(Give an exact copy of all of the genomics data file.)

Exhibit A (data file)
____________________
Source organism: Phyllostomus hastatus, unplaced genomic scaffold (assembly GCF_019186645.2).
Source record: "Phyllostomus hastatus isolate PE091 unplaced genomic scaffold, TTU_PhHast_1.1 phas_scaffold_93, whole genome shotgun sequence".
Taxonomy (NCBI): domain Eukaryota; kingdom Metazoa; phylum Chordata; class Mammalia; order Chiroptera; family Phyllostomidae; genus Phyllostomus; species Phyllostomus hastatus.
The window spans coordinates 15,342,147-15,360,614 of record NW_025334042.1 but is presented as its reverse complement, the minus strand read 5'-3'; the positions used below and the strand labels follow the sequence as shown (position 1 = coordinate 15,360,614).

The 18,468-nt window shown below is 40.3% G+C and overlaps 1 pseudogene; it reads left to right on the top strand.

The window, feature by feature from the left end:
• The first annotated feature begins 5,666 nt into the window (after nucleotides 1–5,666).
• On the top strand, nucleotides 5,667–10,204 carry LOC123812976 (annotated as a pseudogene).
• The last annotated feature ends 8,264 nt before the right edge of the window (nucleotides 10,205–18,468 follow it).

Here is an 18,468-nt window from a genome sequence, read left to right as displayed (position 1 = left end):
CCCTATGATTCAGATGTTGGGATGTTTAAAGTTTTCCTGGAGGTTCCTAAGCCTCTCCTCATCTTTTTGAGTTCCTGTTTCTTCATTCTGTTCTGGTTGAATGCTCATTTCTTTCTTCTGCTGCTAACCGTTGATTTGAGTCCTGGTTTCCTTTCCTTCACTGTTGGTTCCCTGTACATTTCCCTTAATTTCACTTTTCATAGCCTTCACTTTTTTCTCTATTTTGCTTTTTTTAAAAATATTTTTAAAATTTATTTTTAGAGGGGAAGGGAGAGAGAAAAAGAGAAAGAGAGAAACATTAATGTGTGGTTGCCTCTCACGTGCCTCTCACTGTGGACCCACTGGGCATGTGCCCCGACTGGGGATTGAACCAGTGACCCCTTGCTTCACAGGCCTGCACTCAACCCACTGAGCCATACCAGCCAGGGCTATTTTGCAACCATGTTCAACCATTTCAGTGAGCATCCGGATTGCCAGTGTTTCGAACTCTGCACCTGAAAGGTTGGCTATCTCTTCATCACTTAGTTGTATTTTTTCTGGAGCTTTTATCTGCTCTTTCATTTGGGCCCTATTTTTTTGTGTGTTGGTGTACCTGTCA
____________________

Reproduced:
Source organism: Phyllostomus hastatus, unplaced genomic scaffold (assembly GCF_019186645.2).
Source record: "Phyllostomus hastatus isolate PE091 unplaced genomic scaffold, TTU_PhHast_1.1 phas_scaffold_93, whole genome shotgun sequence".
Taxonomy (NCBI): domain Eukaryota; kingdom Metazoa; phylum Chordata; class Mammalia; order Chiroptera; family Phyllostomidae; genus Phyllostomus; species Phyllostomus hastatus.
The window spans coordinates 15,342,147-15,360,614 of record NW_025334042.1 but is presented as its reverse complement, the minus strand read 5'-3'; the positions used below and the strand labels follow the sequence as shown (position 1 = coordinate 15,360,614).

The 18,468-nt window shown below is 40.3% G+C and overlaps 1 pseudogene; it reads left to right on the top strand.

The window, feature by feature from the left end:
• The first annotated feature begins 5,666 nt into the window (after nucleotides 1–5,666).
• On the top strand, nucleotides 5,667–10,204 carry LOC123812976 (annotated as a pseudogene).
• The last annotated feature ends 8,264 nt before the right edge of the window (nucleotides 10,205–18,468 follow it).

Here is an 18,468-nt window from a genome sequence, read left to right as displayed (position 1 = left end):
CCCTATGATTCAGATGTTGGGATGTTTAAAGTTTTCCTGGAGGTTCCTAAGCCTCTCCTCATCTTTTTGAGTTCCTGTTTCTTCATTCTGTTCTGGTTGAATGCTCATTTCTTTCTTCTGCTGCTAACCGTTGATTTGAGTCCTGGTTTCCTTTCCTTCACTGTTGGTTCCCTGTACATTTCCCTTAATTTCACTTTTCATAGCCTTCACTTTTTTCTCTATTTTGCTTTTTTTAAAAATATTTTTAAAATTTATTTTTAGAGGGGAAGGGAGAGAGAAAAAGAGAAAGAGAGAAACATTAATGTGTGGTTGCCTCTCACGTGCCTCTCACTGTGGACCCACTGGGCATGTGCCCCGACTGGGGATTGAACCAGTGACCCCTTGCTTCACAGGCCTGCACTCAACCCACTGAGCCATACCAGCCAGGGCTATTTTGCAACCATGTTCAACCATTTCAGTGAGCATCCGGATTGCCAGTGTTTCGAACTCTGCACCTGAAAGGTTGGCTATCTCTTCATCACTTAGTTGTATTTTTTCTGGAGCTTTTATCTGCTCTTTCATTTGGGCCCTATTTTTTTGTGTGTTGGTGTACCTGTCA